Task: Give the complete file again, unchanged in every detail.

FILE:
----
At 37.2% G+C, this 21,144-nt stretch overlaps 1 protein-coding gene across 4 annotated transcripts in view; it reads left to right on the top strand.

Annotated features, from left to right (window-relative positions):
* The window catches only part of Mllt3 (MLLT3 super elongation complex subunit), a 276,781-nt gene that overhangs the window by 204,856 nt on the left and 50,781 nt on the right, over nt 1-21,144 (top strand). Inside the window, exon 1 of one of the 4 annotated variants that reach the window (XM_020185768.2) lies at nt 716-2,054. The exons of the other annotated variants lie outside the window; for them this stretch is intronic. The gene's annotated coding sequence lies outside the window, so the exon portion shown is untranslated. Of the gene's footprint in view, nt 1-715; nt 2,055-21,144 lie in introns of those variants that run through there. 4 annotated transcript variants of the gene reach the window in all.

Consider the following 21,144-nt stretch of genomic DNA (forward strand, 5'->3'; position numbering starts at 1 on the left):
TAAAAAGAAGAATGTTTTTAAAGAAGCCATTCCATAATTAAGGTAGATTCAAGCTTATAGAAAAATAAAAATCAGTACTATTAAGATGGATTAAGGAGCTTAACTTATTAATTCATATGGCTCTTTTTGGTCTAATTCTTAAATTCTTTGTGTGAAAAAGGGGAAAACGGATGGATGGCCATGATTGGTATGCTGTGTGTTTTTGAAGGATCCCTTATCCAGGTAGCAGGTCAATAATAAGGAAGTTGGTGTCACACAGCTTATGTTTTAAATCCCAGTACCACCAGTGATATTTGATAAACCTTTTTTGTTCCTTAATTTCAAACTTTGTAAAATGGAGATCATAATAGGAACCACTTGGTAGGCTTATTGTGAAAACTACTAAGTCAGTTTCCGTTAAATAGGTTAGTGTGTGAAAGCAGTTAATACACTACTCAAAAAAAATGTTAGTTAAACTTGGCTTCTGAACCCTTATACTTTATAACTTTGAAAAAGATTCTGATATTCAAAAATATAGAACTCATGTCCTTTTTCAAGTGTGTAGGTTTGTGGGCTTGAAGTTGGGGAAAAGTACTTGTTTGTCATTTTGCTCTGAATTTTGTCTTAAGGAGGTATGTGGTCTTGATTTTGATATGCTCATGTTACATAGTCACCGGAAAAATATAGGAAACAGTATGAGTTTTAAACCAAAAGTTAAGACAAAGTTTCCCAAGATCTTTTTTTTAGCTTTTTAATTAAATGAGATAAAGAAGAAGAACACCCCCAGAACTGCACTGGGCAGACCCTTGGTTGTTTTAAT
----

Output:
At 37.2% G+C, this 21,144-nt stretch overlaps 1 protein-coding gene across 4 annotated transcripts in view; it reads left to right on the top strand.

Annotated features, from left to right (window-relative positions):
* The window catches only part of Mllt3 (MLLT3 super elongation complex subunit), a 276,781-nt gene that overhangs the window by 204,856 nt on the left and 50,781 nt on the right, over nt 1-21,144 (top strand). Inside the window, exon 1 of one of the 4 annotated variants that reach the window (XM_020185768.2) lies at nt 716-2,054. The exons of the other annotated variants lie outside the window; for them this stretch is intronic. The gene's annotated coding sequence lies outside the window, so the exon portion shown is untranslated. Of the gene's footprint in view, nt 1-715; nt 2,055-21,144 lie in introns of those variants that run through there. 4 annotated transcript variants of the gene reach the window in all.

Consider the following 21,144-nt stretch of genomic DNA (forward strand, 5'->3'; position numbering starts at 1 on the left):
TAAAAAGAAGAATGTTTTTAAAGAAGCCATTCCATAATTAAGGTAGATTCAAGCTTATAGAAAAATAAAAATCAGTACTATTAAGATGGATTAAGGAGCTTAACTTATTAATTCATATGGCTCTTTTTGGTCTAATTCTTAAATTCTTTGTGTGAAAAAGGGGAAAACGGATGGATGGCCATGATTGGTATGCTGTGTGTTTTTGAAGGATCCCTTATCCAGGTAGCAGGTCAATAATAAGGAAGTTGGTGTCACACAGCTTATGTTTTAAATCCCAGTACCACCAGTGATATTTGATAAACCTTTTTTGTTCCTTAATTTCAAACTTTGTAAAATGGAGATCATAATAGGAACCACTTGGTAGGCTTATTGTGAAAACTACTAAGTCAGTTTCCGTTAAATAGGTTAGTGTGTGAAAGCAGTTAATACACTACTCAAAAAAAATGTTAGTTAAACTTGGCTTCTGAACCCTTATACTTTATAACTTTGAAAAAGATTCTGATATTCAAAAATATAGAACTCATGTCCTTTTTCAAGTGTGTAGGTTTGTGGGCTTGAAGTTGGGGAAAAGTACTTGTTTGTCATTTTGCTCTGAATTTTGTCTTAAGGAGGTATGTGGTCTTGATTTTGATATGCTCATGTTACATAGTCACCGGAAAAATATAGGAAACAGTATGAGTTTTAAACCAAAAGTTAAGACAAAGTTTCCCAAGATCTTTTTTTTAGCTTTTTAATTAAATGAGATAAAGAAGAAGAACACCCCCAGAACTGCACTGGGCAGACCCTTGGTTGTTTTAAT